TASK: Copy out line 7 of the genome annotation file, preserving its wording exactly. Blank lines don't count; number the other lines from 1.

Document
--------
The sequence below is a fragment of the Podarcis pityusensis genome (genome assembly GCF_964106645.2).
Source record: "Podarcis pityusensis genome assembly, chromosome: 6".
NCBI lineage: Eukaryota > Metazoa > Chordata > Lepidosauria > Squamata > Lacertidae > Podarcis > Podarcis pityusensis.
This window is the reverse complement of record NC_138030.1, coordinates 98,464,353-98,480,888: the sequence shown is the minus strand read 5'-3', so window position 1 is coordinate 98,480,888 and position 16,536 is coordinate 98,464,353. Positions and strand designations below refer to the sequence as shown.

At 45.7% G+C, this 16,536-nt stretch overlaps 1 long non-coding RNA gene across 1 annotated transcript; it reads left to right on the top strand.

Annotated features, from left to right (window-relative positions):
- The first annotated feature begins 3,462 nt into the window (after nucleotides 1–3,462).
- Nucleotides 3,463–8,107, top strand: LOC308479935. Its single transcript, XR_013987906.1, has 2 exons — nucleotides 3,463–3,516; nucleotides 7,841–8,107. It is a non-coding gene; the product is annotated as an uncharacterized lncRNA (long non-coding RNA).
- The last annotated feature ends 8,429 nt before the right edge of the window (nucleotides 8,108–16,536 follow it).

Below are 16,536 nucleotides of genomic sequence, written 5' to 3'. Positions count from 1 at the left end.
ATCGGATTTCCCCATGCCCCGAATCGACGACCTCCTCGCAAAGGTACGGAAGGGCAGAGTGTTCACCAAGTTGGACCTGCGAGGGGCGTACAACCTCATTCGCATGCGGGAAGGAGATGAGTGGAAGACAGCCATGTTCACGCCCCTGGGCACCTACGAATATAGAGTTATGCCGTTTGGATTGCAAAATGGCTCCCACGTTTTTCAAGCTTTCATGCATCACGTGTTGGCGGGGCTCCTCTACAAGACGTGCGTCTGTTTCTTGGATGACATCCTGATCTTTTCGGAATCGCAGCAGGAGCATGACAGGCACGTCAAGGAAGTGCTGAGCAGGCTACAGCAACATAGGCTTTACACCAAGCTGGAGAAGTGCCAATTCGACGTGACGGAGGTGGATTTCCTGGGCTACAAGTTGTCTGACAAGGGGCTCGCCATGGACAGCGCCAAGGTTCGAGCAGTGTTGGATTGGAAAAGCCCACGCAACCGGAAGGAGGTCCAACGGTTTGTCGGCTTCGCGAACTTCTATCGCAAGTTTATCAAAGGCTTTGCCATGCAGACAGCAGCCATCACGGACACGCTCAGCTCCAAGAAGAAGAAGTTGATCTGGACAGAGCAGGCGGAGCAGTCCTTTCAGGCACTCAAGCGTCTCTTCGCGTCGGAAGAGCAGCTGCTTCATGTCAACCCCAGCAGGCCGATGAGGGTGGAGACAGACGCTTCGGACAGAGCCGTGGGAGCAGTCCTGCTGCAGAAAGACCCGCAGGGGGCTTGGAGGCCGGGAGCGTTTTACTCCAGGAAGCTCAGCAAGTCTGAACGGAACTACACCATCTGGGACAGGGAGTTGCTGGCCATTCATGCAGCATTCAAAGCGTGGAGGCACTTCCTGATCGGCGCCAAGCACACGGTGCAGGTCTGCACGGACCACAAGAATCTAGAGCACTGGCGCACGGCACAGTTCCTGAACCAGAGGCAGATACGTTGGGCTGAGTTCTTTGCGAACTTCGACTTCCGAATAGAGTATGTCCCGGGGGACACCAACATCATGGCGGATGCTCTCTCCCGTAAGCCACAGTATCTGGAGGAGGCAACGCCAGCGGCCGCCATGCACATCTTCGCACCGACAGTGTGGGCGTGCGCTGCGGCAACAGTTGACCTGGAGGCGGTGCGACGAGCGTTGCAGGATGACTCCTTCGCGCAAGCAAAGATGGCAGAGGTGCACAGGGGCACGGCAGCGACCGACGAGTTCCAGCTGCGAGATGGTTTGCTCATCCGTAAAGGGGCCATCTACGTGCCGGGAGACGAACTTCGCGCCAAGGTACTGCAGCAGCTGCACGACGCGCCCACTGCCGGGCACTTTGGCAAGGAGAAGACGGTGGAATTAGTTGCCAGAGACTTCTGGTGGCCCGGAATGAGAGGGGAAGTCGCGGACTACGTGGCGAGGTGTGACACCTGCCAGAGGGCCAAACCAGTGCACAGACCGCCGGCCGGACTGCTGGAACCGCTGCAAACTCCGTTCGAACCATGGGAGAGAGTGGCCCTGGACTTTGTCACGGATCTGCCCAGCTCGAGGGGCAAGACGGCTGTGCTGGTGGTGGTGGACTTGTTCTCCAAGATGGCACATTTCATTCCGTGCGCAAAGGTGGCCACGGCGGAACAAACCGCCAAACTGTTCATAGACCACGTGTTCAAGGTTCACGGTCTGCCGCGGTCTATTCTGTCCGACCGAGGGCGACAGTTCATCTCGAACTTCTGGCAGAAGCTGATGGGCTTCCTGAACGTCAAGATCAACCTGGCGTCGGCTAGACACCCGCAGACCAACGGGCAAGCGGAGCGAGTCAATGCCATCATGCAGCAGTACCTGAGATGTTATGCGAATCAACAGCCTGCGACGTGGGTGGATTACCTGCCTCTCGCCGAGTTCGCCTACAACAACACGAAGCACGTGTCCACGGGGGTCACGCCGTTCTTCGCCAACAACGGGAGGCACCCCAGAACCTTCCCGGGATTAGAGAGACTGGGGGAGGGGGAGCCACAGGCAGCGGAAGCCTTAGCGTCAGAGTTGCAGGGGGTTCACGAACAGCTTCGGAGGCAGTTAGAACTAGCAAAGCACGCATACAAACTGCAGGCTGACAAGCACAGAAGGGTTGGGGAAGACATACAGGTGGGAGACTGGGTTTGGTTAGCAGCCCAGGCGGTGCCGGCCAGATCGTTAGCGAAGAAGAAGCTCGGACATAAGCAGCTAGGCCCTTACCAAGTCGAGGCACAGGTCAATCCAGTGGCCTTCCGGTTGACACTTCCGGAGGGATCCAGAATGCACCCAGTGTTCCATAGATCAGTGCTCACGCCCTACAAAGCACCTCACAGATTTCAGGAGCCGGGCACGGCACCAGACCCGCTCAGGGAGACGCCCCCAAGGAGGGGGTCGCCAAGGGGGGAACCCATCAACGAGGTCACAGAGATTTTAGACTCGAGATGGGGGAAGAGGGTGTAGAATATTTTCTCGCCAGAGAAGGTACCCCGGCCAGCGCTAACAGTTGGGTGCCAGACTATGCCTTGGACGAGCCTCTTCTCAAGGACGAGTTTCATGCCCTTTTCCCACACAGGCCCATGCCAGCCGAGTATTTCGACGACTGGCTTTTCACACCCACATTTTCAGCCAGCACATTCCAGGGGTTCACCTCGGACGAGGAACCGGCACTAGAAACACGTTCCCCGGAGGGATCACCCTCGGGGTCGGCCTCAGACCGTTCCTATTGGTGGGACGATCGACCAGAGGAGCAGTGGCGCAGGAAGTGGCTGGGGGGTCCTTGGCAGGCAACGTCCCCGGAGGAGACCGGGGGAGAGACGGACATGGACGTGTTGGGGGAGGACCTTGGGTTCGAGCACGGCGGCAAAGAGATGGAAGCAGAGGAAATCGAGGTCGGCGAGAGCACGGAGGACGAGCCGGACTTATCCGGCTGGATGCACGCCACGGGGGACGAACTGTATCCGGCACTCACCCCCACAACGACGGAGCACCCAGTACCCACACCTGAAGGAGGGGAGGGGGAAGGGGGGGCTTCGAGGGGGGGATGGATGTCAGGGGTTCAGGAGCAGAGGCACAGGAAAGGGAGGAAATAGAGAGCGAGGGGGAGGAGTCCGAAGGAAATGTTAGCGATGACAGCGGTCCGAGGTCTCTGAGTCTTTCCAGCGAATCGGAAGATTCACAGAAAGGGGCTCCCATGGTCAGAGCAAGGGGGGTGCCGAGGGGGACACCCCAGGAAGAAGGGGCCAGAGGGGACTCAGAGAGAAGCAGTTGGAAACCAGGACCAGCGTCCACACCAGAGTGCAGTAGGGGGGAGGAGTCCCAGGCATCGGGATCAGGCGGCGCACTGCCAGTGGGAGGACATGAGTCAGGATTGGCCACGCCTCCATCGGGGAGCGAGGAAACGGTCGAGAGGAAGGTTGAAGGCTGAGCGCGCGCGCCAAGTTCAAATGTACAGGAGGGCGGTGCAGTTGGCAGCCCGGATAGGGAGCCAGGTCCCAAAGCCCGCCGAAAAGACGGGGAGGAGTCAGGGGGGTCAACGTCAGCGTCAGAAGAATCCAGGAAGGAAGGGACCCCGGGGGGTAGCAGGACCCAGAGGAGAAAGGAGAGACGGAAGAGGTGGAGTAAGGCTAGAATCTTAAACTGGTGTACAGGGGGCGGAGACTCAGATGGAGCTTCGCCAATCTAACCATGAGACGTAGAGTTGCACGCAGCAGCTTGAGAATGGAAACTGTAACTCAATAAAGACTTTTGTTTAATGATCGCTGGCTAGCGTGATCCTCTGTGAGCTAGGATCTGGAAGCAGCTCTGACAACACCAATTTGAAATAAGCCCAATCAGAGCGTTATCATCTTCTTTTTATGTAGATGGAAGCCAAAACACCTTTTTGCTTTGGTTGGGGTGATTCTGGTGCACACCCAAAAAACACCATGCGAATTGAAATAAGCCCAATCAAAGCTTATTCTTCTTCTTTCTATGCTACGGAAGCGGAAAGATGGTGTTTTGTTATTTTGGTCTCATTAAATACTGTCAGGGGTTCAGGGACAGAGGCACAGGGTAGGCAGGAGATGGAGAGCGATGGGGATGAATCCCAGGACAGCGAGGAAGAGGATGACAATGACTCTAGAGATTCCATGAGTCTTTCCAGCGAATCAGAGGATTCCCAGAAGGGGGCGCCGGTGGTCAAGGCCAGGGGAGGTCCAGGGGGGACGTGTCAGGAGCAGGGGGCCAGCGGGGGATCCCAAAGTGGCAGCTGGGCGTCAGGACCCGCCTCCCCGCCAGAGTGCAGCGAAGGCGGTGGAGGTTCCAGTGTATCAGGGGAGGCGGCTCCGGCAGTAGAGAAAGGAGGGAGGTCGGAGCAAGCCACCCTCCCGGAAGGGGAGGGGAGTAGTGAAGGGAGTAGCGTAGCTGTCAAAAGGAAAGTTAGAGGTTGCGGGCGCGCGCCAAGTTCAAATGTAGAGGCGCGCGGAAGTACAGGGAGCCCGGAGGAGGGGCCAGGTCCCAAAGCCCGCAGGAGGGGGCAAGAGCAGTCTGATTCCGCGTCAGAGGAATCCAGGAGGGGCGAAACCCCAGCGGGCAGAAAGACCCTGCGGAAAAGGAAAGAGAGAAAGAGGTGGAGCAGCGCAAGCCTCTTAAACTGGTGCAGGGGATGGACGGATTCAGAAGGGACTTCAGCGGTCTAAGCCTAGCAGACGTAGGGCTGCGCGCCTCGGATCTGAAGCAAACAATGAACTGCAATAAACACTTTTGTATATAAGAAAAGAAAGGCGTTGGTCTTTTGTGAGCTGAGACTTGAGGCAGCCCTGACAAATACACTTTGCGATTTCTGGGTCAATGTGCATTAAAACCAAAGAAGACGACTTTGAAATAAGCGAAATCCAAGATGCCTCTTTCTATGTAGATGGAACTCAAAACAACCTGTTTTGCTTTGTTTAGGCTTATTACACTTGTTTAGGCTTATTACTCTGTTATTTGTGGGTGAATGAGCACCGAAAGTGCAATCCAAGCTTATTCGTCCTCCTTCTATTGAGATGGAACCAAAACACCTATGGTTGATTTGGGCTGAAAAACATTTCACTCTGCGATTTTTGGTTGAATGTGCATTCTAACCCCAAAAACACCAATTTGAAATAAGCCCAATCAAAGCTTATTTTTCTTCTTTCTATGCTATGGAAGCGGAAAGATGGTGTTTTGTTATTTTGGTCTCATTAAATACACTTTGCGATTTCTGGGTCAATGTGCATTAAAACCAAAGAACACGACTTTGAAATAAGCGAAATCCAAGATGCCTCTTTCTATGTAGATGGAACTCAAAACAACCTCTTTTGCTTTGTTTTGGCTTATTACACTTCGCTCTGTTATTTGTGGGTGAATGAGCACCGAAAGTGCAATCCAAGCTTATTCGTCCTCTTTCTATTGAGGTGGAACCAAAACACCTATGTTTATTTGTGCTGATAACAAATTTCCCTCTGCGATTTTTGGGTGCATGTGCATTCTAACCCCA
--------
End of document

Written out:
- The first annotated feature begins 3,462 nt into the window (after nucleotides 1–3,462).